Even before the Amendment was ratified on Monday, June 13 by the 38th state to do so, Delaware, the development of an illegal black market in pregnancy termination drugs was well underway. In re­sponse to that development, the Law began to gear up too. For the supporters of the 31st knew that if 30 years of attempted persuasion had not worked on the American people (and it had not: the elective preg­nancy termination rate varied little during that time), force would in­deed be needed.

A statute adopted by the state of Louisiana in 1991 aimed at ending freedom of choice in the outcome of pregnancy had provided for the death penalty for performers of elective pregnancy termination. That law was declared unconstitutional at the time. On the first day of its session in 2005, the Louisiana state legislature re-enacted it, providing that it would take effect on one minute after midnight of the day after the 38th state ratified the 31st Amendment. The Louisiana statute be­came the model for similar state laws around the country.

A leading Transition Era opponent of freedom of choice in the out­come of pregnancy, Randall Terry, referring to providers of elective preg­nancy termination services, had once said (Abramsky): "When I, or people like me are running the country, you'd better flee, because we will find you, we will try you, and we'll execute you." In terms of the legislation adopted by many (eventually all) states, his words proved prophetic.

But catching the providers of elective pregnancy termination servic­es proved difficult, especially since most such terminations were now drug-induced. Thus, the law-enforcement effort soon turned on women having elective pregnancy terminations, even though the mainstream sup­porters of illegalization over the years had often declared that no such thing would ever happen.

Striking parallels between the old "War on Drugs" and what came to be known as the "War for the Preservation of Life" shortly ap­peared. For example, while underground laboratories to produce the elective pregnancy termination drugs domestically were quickly estab­lished, a good deal of the supply was smuggled in from abroad. Thus, a massive Gov­ernment "interdiction campaign" was quickly geared up to try to "stop the manufacture of the killer agents at their source," and "to close our borders to the lethal substances."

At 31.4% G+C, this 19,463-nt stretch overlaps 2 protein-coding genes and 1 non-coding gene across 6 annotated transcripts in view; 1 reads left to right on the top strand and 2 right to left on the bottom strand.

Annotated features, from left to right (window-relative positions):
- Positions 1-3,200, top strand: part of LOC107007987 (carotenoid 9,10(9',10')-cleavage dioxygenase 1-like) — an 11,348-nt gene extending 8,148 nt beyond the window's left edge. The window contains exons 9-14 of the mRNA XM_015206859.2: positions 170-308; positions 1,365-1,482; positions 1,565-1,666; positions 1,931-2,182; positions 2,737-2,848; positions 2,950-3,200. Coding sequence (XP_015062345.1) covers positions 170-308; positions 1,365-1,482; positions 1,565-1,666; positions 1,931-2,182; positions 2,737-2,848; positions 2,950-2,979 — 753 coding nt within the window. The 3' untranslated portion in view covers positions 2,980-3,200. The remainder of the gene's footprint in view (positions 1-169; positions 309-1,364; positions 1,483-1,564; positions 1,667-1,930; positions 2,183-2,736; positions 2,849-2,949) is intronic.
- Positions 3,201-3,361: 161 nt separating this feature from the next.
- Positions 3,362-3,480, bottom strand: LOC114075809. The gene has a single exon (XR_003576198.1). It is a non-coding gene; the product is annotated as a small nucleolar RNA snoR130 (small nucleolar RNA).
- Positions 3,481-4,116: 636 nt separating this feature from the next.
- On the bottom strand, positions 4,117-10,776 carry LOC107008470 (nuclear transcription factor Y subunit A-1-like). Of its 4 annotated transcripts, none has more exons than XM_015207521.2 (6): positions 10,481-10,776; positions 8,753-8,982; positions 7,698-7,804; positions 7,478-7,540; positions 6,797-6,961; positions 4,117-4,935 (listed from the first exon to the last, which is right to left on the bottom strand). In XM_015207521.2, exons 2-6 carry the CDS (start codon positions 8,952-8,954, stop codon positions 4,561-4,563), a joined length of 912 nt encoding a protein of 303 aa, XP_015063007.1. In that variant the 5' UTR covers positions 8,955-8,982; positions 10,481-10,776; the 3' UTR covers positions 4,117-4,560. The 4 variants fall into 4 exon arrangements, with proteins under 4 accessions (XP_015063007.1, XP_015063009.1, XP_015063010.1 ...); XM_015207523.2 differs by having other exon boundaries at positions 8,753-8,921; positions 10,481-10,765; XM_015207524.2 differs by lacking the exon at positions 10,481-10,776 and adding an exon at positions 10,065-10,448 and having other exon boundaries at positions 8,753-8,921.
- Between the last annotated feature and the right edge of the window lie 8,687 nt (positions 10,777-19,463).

However, the drugs in question occupied little space and thus were easy to conceal, while not cheap were not exorbitantly priced, and were in great demand. Thus, just like the campaign against the importation of cocaine and heroin, drugs with similar physical and economic char­ac­teris­tics, this effort failed miserably to achieve its objective, at a simi­larly great cost.

The historical parallels were striking. In prosecuting the 1989 iter­a­tion of the "Drug War" that had been going on under Republican Pres­i­dents since Richard Nixon (picked up once again of course by Presi­dent Carnathon Pine [see Chapter three]), President George Bush and his "Drug Czar," Dr. William Bennett, had decided that going after drug traffickers alone wasn't doing the trick. They then turned on mere drug users, under a doctrine they called "User Responsibility" (Bennett).

That sort of thing became part of the "Life Preservation War" as well. "Interdiction" didn't work any better for the small-volume preg­nancy termination drugs than it did for the small-volume recre­ational drugs such as cocaine and heroin. Since in most cases, the elec­tive preg­nancy termi­nations were by now drug-induced, the health care pro­viders of the drugs were hard to find, and the EPT [elective pregnancy termination] drug-import­ers/wholesalers proved as elusive as the "illicit drug-traffickers" had. And so, the anti-choice drive turned on the wom­en themselves in a massive way, with results for the nation's criminal justice system that could have been antici­pated. They were not, of course, because the promoters of the Life Pres­ervation War naively expected it to work for them without much enforce­ment. It did not.